Jake Adam York.JPG

 

Poetry from Jake Adam York

te lyra pulsa manu or something like that

 

As Ovid or Onomacritus—or was it Ike Turner?—said

music makes everything want to reach out of itself

rocks forgetting their gravity, birds hovering

as if become part of the air itself,

and so the pines and the olives leaning over Orpheus

as he slid the bottle along the guitar’s neck

gave up their sap and oil which is why he glistened

in the sun or the starlight and seemed to express

that brilliance, like a zoetrope or a planetarium,

and you couldn’t tell if he was gathering 

or giving it back, but that’s music, 

erupting beautiful and returning to itself at last, 

Mercury’s gift—the turtle’s gut 

strung across its desiccated shell,

a melody pulled from such concentrated silence

and returned to its bowl, making every ear

the parenthesis that separates us from persistence.

But we want to last, at least long enough

to grasp what we’ve just let go, so

the women, washing their clothes by the river,

hearing that song—its melody remembering

then forgetting every one they knew—

left their clothes to froth on the river’s shoals, 

to follow and catch and at last 

to reach inside him for what they’d lost, 

pulling everything out,

which is how music entered the human world,

a stain beneath the fingernails that tells

where you’ve been. His head, his guitar

floated down the Hebrus to the sea

were Apollo raised the strings into the night

making the turtle and the song immortal.

That, anyway, is how it was put to me 

in a juke-joint in Mississippi, as if

from Onomacritus to Ovid to Ike Zimmerman,

who taught Robert Johnson how to play,

and when someone poisoned—or was it stabbed?—

Johnson, for something he said,

like Won’t you squeeze my lemon

till the juice runs down my leg 

or I got a phonograph… back, like a breath,

into the world, the water, the earth,

the light. There is always someone there,

Ovid should have said, to tear you apart

when you get beautiful enough, first just picking

at the skin, the fingernail or tortoise-shell

plectrum a kind of tease, but then more strident,

your corona zipped off and flattened to a disc.

This is how, in these moments, when music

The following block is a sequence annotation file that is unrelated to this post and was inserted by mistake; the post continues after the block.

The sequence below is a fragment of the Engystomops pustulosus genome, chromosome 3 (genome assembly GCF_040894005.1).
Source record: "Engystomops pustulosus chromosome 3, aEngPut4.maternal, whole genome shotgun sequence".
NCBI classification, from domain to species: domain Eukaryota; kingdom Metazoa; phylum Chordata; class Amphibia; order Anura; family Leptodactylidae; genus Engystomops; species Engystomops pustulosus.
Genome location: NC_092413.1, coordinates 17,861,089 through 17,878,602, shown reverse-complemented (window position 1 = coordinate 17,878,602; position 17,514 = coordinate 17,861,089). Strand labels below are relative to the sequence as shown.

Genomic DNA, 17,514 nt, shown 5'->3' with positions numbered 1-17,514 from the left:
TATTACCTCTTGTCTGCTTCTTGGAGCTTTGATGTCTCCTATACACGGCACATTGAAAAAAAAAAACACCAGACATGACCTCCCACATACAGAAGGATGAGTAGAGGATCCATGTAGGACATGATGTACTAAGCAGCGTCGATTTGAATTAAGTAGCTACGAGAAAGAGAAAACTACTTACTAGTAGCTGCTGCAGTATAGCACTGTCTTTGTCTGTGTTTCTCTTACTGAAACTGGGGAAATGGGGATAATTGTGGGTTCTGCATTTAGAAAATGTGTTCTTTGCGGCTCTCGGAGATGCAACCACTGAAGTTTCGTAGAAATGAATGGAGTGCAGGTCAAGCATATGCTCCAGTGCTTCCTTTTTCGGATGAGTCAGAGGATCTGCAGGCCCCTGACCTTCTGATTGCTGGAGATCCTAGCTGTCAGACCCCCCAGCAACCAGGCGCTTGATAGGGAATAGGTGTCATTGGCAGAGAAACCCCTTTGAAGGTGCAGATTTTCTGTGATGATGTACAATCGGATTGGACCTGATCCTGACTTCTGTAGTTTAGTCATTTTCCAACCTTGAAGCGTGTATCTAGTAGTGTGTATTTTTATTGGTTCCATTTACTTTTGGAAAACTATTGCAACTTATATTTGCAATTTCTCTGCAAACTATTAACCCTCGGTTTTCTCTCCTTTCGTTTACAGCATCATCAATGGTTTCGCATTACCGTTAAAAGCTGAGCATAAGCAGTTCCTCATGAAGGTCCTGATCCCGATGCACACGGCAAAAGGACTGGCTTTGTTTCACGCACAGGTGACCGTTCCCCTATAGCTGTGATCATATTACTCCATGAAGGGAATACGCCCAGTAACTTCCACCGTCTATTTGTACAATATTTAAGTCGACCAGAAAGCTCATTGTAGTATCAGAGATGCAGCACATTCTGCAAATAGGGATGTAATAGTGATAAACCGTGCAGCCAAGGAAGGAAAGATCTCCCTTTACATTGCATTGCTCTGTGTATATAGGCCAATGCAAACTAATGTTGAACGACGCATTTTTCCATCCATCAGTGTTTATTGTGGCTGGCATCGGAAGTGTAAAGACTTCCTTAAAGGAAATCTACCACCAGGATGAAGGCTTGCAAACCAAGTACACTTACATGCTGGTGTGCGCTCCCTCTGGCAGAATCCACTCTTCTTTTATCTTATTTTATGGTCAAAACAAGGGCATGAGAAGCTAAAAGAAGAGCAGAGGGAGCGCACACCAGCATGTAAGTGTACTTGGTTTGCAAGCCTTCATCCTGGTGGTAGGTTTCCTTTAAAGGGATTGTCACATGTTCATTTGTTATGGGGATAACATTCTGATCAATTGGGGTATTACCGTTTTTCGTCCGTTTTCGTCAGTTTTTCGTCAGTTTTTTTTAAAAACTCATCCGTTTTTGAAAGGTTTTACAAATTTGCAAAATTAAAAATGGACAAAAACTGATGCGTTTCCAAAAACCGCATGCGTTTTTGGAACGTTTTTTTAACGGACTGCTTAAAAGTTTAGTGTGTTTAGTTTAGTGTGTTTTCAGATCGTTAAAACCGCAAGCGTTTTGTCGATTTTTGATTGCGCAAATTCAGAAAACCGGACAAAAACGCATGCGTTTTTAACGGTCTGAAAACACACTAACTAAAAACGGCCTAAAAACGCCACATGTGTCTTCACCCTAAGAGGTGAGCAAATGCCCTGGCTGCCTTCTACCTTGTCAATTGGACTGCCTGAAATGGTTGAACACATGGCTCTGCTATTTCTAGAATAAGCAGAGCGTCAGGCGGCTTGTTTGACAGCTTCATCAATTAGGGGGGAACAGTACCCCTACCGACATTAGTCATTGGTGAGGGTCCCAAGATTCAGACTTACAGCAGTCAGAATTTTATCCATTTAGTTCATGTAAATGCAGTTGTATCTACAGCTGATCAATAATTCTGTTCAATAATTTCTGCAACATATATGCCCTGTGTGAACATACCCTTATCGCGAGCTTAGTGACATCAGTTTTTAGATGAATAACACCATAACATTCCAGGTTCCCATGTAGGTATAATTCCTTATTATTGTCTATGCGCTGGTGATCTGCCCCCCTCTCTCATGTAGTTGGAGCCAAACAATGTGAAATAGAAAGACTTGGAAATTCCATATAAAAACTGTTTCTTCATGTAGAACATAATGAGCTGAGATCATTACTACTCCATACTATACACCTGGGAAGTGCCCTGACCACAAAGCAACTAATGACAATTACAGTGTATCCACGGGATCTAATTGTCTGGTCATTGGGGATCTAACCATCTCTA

coaxes everything out of itself,

when you become so attuned 

you almost hear the light, 

the pulse of the fluorescent tube 

over the bar or the cigarette machine

or the star, 900 years away,

which is really two stars, eclipsing 

then amplifying one another, this 

is how I imagine William Moore, 

after walking from Chattanooga to Gadsden, 

with the sign, Jesus Was An Alien,

taped to his caisson, his letter for Ross Barnett—

Be gracious and give more 

than is immediately demanded of you—

still folded in its envelope 

when the assassin found him,

and this is how I imagine 

Medgar Evers, not two months later, 

the pulse of the kitchen light 

reaching through the bullet hole in the window

to flicker on his skin, 

the one struck down on the night 

of the year’s first Lyrids, the meteors 

that seem to fall from the guitar in the sky

like change passersby have thrown

through the sound hole, the other

as the coins rang again on the dome of night, 

and Zimmerman in the graveyard 

where he taught Johnson how to listen, 

looking up through the trees and playing 

until the dew had fallen on him again

and he felt a music in his fingers

he hadn’t known for years…

Maybe this is not what he meant,

Ovid or Onomacritus or Ike

or whatever his name was

when he told me the story

of the original bluesman 

that night at the bar in Mississippi,

but this is how I remember it

when I see him, turning slowly

in the neon, as he reaches through the crowd, 

everyone reaching, gathering 

beneath the fingernails, this is what I remember

when he leans his head back

and I can see the beat of the artery

in his neck, this is what I hear

when I listen to the light

pulsing on his skin.

 

 

 

Jake Adam York is the author of three books of poems: Murder Ballads (2005, Elixir); A Murmuration of Starlings (2008, Southern Illinois University); which won the 2008 Colorado Book Award in Poetry; and Persons Unknown (2010 SIU), due out in October. He is an associate professor at the University of Colorado Denver, where he co-edits Copper Nickel.

 

COMMENTS

"I was invited to contribute work to a gallery show by collaborating with a scientist who was working on binary star modeling. The star my partner was working on most seriously is Beta Lyrae, and in researching the star, my mind drifted in two directions-call these the binaries of the poem-toward the lyre itself and therefore Orpheus and so Ovid et al, and the meteor showers that come 'out of' Lyra each year, one in April and another in June, months that stand out in memory from my work on a sequence of Civil Rights elegies."